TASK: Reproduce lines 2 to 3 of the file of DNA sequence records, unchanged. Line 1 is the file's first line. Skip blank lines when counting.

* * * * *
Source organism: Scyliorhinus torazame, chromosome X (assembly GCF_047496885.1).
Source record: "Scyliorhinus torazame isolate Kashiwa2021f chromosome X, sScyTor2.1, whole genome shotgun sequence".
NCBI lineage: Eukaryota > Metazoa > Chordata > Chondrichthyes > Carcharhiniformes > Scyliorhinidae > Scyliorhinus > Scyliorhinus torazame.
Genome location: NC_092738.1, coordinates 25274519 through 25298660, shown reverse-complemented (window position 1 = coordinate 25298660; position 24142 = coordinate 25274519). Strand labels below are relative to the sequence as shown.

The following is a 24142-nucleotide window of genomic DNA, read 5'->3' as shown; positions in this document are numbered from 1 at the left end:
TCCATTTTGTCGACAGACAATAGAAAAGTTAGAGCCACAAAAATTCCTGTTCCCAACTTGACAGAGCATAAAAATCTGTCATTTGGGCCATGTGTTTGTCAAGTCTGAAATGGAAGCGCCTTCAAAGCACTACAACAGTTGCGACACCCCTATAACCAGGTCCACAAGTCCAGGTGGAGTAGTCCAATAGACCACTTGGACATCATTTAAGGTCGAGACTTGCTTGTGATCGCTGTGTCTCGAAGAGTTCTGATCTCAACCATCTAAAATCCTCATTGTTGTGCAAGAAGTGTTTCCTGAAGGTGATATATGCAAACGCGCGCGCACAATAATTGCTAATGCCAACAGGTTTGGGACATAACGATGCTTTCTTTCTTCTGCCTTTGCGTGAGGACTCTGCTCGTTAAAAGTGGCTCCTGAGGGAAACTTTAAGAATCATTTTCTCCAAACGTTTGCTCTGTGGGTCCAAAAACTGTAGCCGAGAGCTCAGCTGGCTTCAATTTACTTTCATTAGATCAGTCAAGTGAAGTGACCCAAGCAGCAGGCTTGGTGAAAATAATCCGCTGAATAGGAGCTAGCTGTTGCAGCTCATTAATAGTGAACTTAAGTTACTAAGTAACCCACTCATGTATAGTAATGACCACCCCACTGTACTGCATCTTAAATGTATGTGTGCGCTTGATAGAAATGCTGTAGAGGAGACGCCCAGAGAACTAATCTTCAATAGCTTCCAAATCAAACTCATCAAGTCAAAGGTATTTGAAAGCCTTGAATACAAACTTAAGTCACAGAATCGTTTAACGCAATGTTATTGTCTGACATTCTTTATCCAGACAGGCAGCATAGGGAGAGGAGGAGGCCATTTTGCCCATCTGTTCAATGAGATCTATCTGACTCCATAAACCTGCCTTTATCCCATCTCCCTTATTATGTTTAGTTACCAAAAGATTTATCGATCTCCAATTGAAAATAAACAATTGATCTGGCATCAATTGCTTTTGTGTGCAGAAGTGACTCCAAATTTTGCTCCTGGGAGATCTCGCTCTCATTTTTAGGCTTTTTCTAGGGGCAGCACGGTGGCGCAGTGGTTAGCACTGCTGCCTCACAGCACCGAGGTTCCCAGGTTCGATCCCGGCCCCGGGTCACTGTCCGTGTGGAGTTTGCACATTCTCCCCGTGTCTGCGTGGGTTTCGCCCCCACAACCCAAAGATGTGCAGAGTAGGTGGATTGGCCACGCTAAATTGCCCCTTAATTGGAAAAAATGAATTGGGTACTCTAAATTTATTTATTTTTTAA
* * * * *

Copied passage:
Source record: "Scyliorhinus torazame isolate Kashiwa2021f chromosome X, sScyTor2.1, whole genome shotgun sequence".
NCBI lineage: Eukaryota > Metazoa > Chordata > Chondrichthyes > Carcharhiniformes > Scyliorhinidae > Scyliorhinus > Scyliorhinus torazame.